Kieran and his classmates at FES
Learning to build a campfire
Kieran's end-of-the-school project was to write a report on his favorite state (he chose South Carolina, of course) and then he and some friends put together a LEGO White House model which was a gift from his great aunt.

I'm so proud of Kieran and all the hard work he put into school this year.  Granted, there were days I was about to pull out my hair and other days when tears were shed (I won't say who did the crying).  However, we moved 5 times this school year (including a move to a remote village), so I would say the fact that we finished a school year and finished it well means we did something right and received a lot of grace from God! 
2nd Grade 2013-2014 (8 years old)

Saturday, May 3, 2014

The Other Side of the Box

Come October and November, many families and churches around the U.S. (and other parts of the world) begin the task of packing the now-famous Christmas Shoeboxes for Samaritan’s Purse.  We used to do them with Kieran when we lived in South Carolina.  It was always exciting to get the notice about where your box ended up and to imagine the look on the child’s face as they opened the box.  Two weekends ago, we had the chance to experience the other side of the box and witness the power of prayer that goes along with each one. 
On our last trip to the village, our pastor’s wife asked if we were going to be in the village at the end of April for Kids’ Day (a holiday in Mexico on April 30th).  She said she wanted us to help with a Kids’ Day Celebration they were having at a smaller Pame village about 10 minutes from our village.  She mentioned something about shoeboxes with airplanes printed on the side.  We recognized the description as being the Samaritan’s Purse and were excited about the chance to help.

On Friday, April 26th, we loaded up our truck with a giant tarp to use as a tent, big pots of mole (pronounced "moh-lay") and rice, baskets of tortillas, and drinks.  We drove up the side of the mountain on a bumpy dirt road (thankfully, the mole and rice stayed in the pot) to a small community called San Diego.   

Kieran and Kris helped set up a huge tarp which was used as a tent to keep the sun off the kids.
Unloading the shoeboxes, chairs, and other supplies for the day
We believe that in January (King’s Day), the main distribution of shoeboxes took place.  Part of the Samaritan’s Purse follow-up program is to start a Kids’ Club (The Grandest Journey) with the children who receive a shoebox.  A club was started in this village in January and they had over 50 kids.  The program we attended was the presentation of New Testaments given by Samaritan’s Purse.  We also had the chance to give out a few boxes to the kids who did not receive theirs in January.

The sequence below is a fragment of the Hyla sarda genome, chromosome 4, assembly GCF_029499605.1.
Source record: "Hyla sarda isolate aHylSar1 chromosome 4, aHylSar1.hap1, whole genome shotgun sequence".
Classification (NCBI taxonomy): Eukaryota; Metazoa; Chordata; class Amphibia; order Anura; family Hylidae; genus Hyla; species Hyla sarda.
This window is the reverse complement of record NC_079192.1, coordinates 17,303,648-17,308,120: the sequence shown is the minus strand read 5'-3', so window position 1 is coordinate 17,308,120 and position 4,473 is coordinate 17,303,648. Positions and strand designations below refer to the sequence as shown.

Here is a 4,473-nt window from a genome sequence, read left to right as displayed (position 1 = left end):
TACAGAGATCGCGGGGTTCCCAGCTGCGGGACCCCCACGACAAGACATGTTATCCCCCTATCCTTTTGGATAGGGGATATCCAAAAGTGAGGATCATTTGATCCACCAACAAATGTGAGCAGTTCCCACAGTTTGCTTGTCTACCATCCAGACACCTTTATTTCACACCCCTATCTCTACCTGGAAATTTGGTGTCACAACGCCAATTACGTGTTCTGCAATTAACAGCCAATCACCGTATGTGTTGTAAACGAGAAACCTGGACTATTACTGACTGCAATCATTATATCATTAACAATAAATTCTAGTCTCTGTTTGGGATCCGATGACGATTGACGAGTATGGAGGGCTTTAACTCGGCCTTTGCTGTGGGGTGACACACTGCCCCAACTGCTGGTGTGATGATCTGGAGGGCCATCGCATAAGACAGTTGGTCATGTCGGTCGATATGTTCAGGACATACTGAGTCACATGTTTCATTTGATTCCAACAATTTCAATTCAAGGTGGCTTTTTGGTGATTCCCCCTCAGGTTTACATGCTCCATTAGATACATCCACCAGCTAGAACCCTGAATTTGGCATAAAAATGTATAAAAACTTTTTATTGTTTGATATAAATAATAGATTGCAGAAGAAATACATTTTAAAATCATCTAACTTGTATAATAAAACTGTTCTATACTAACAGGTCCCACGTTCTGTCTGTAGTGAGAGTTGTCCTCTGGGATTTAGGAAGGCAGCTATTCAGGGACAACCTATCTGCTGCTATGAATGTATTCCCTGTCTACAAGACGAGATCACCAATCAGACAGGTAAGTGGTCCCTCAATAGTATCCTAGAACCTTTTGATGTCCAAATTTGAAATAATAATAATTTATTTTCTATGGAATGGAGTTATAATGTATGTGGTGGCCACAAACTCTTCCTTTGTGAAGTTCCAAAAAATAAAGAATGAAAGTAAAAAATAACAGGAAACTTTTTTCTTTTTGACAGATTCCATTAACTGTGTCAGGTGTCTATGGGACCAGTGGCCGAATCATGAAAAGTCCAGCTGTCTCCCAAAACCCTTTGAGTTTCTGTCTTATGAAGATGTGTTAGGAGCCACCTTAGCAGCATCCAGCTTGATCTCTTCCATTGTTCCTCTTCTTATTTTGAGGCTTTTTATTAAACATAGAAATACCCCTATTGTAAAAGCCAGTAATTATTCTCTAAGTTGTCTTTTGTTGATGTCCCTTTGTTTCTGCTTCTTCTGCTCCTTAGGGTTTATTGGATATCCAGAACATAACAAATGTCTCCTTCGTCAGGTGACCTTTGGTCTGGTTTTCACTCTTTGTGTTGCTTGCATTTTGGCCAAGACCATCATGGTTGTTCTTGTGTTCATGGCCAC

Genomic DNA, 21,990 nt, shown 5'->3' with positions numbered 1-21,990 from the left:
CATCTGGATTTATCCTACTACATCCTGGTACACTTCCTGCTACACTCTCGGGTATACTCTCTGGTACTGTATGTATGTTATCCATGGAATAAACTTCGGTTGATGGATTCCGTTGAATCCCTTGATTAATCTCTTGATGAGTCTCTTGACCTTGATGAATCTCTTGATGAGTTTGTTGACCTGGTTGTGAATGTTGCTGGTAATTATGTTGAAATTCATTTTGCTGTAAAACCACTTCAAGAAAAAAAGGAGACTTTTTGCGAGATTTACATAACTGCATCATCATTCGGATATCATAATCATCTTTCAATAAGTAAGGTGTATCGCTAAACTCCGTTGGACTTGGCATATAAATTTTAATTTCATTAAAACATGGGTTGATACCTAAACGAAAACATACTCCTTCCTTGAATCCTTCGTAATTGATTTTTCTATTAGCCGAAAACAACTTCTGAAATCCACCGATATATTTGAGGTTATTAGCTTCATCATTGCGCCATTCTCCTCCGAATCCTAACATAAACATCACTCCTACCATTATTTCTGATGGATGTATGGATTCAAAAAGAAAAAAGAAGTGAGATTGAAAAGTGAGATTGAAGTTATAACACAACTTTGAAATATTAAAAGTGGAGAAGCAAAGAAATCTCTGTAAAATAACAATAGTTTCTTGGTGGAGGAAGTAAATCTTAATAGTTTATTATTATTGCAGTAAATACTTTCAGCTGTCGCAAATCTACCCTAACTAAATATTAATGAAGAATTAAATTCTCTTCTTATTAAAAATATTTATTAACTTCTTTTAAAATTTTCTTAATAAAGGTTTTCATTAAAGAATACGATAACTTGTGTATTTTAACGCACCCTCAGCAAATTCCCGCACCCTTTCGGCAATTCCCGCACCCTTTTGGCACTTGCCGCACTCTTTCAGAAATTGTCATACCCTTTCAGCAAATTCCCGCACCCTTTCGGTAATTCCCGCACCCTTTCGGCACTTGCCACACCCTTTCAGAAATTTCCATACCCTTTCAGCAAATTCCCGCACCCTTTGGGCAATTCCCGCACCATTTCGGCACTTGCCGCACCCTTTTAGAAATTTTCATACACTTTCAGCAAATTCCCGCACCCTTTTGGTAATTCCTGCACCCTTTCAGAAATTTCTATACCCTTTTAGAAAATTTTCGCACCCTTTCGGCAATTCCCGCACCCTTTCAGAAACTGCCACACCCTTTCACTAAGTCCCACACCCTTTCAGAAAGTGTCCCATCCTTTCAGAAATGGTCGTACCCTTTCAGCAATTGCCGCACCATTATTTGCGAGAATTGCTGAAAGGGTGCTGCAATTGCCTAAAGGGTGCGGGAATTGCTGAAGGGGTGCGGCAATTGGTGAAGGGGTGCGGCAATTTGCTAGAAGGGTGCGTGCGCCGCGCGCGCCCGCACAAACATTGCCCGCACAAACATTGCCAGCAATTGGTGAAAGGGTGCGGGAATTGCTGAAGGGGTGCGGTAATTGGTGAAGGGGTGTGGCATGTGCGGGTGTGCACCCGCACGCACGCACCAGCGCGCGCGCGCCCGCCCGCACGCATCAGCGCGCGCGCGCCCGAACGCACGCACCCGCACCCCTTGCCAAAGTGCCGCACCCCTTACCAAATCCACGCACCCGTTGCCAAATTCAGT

The pastor’s wife asked us to present the Bibles to the children and Kieran and Elyse were able to hand out the shoeboxes.  The children were all very excited to receive their very own Bibles.  We continue to pray for the day that these kids will be able to read the Bible in their own language.  

The pastor of our village church with his wife and daughter

Our pastor's wife preparing to present the New Testaments from Samaritan's Purse.

The children who received their shoeboxes waited until the festivities were over to sneak off to the side and open their boxes.  Most of the kids were pretty camera shy, so I had to be a little sneaky to catch some of their expressions when they opened their boxes.  It was neat to watch them carefully take out each item and show it to their friends.  

After the presentation of New Testaments and shoeboxes, the children were all served rice, chicken mole, and tortillas.  There were at least 100 people there, but everyone had his/her fill of food.  After comida, the kids received bags of candy and balloons.  It was very exciting for everyone. 


If you’ve ever wondered what happens on the other side of the box, just know that little lives are being touched and the love of Christ is being shared.  

Jesus loves the little children...

All the children of the world

Red and yellow, black and white...

They are precious in his sight.

Jesus loves the little children of the world!